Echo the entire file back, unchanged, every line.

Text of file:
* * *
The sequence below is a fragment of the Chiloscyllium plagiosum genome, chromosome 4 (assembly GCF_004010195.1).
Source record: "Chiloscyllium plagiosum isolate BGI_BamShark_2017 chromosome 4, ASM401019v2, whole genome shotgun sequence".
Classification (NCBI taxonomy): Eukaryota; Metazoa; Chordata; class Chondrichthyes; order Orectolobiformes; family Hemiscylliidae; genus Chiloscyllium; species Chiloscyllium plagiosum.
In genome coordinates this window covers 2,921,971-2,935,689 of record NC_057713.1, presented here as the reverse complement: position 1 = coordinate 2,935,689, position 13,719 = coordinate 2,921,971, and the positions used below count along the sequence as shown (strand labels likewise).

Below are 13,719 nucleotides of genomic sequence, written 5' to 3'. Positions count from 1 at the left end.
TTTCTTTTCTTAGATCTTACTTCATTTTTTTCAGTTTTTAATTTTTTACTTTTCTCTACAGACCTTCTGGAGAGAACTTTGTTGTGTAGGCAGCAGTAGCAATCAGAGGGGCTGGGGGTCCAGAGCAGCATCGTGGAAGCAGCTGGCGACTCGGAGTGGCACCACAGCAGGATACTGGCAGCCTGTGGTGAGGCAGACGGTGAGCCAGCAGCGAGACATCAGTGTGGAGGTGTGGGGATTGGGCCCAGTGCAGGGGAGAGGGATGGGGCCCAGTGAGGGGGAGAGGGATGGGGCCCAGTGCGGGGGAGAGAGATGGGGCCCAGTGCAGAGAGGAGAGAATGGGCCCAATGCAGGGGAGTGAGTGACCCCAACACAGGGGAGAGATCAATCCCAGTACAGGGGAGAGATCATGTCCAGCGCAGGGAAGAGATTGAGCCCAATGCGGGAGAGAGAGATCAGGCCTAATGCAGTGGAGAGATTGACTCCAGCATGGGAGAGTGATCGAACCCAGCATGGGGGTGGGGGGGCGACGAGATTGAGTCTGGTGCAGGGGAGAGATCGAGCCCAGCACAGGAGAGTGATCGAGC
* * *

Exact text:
The sequence below is a fragment of the Chiloscyllium plagiosum genome, chromosome 4 (assembly GCF_004010195.1).
Source record: "Chiloscyllium plagiosum isolate BGI_BamShark_2017 chromosome 4, ASM401019v2, whole genome shotgun sequence".
Classification (NCBI taxonomy): Eukaryota; Metazoa; Chordata; class Chondrichthyes; order Orectolobiformes; family Hemiscylliidae; genus Chiloscyllium; species Chiloscyllium plagiosum.
In genome coordinates this window covers 2,921,971-2,935,689 of record NC_057713.1, presented here as the reverse complement: position 1 = coordinate 2,935,689, position 13,719 = coordinate 2,921,971, and the positions used below count along the sequence as shown (strand labels likewise).

Below are 13,719 nucleotides of genomic sequence, written 5' to 3'. Positions count from 1 at the left end.
TTTCTTTTCTTAGATCTTACTTCATTTTTTTCAGTTTTTAATTTTTTACTTTTCTCTACAGACCTTCTGGAGAGAACTTTGTTGTGTAGGCAGCAGTAGCAATCAGAGGGGCTGGGGGTCCAGAGCAGCATCGTGGAAGCAGCTGGCGACTCGGAGTGGCACCACAGCAGGATACTGGCAGCCTGTGGTGAGGCAGACGGTGAGCCAGCAGCGAGACATCAGTGTGGAGGTGTGGGGATTGGGCCCAGTGCAGGGGAGAGGGATGGGGCCCAGTGAGGGGGAGAGGGATGGGGCCCAGTGCGGGGGAGAGAGATGGGGCCCAGTGCAGAGAGGAGAGAATGGGCCCAATGCAGGGGAGTGAGTGACCCCAACACAGGGGAGAGATCAATCCCAGTACAGGGGAGAGATCATGTCCAGCGCAGGGAAGAGATTGAGCCCAATGCGGGAGAGAGAGATCAGGCCTAATGCAGTGGAGAGATTGACTCCAGCATGGGAGAGTGATCGAACCCAGCATGGGGGTGGGGGGGCGACGAGATTGAGTCTGGTGCAGGGGAGAGATCGAGCCCAGCACAGGAGAGTGATCGAGC